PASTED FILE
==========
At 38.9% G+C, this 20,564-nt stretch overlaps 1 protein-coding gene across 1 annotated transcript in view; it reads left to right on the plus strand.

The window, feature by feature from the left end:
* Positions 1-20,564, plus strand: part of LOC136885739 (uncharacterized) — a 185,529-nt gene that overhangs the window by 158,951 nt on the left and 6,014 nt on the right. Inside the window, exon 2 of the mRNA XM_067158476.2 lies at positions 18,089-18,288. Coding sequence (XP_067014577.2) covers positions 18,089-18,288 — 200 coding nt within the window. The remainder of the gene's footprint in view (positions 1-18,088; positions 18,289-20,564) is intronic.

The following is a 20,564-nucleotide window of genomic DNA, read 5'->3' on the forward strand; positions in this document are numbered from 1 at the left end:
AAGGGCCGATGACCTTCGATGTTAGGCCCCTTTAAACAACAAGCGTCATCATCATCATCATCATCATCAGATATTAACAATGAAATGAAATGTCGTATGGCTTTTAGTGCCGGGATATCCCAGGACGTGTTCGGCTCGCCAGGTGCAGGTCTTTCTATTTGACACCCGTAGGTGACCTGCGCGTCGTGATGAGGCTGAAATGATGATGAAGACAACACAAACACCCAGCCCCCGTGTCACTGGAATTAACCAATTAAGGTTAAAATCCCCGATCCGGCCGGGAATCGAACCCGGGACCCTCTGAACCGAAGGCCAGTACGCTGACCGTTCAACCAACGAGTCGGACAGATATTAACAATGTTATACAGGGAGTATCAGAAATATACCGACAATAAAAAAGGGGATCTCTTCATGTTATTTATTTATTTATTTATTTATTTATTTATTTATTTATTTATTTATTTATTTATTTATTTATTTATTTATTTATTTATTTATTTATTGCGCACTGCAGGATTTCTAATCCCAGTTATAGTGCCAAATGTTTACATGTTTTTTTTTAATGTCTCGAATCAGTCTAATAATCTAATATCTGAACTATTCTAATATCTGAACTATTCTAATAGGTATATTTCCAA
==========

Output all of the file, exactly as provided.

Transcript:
At 38.9% G+C, this 20,564-nt stretch overlaps 1 protein-coding gene across 1 annotated transcript in view; it reads left to right on the plus strand.

The window, feature by feature from the left end:
* Positions 1-20,564, plus strand: part of LOC136885739 (uncharacterized) — a 185,529-nt gene that overhangs the window by 158,951 nt on the left and 6,014 nt on the right. Inside the window, exon 2 of the mRNA XM_067158476.2 lies at positions 18,089-18,288. Coding sequence (XP_067014577.2) covers positions 18,089-18,288 — 200 coding nt within the window. The remainder of the gene's footprint in view (positions 1-18,088; positions 18,289-20,564) is intronic.

The following is a 20,564-nucleotide window of genomic DNA, read 5'->3' on the forward strand; positions in this document are numbered from 1 at the left end:
AAGGGCCGATGACCTTCGATGTTAGGCCCCTTTAAACAACAAGCGTCATCATCATCATCATCATCATCAGATATTAACAATGAAATGAAATGTCGTATGGCTTTTAGTGCCGGGATATCCCAGGACGTGTTCGGCTCGCCAGGTGCAGGTCTTTCTATTTGACACCCGTAGGTGACCTGCGCGTCGTGATGAGGCTGAAATGATGATGAAGACAACACAAACACCCAGCCCCCGTGTCACTGGAATTAACCAATTAAGGTTAAAATCCCCGATCCGGCCGGGAATCGAACCCGGGACCCTCTGAACCGAAGGCCAGTACGCTGACCGTTCAACCAACGAGTCGGACAGATATTAACAATGTTATACAGGGAGTATCAGAAATATACCGACAATAAAAAAGGGGATCTCTTCATGTTATTTATTTATTTATTTATTTATTTATTTATTTATTTATTTATTTATTTATTTATTTATTTATTTATTTATTTATTTATTTATTTATTGCGCACTGCAGGATTTCTAATCCCAGTTATAGTGCCAAATGTTTACATGTTTTTTTTTAATGTCTCGAATCAGTCTAATAATCTAATATCTGAACTATTCTAATATCTGAACTATTCTAATAGGTATATTTCCAA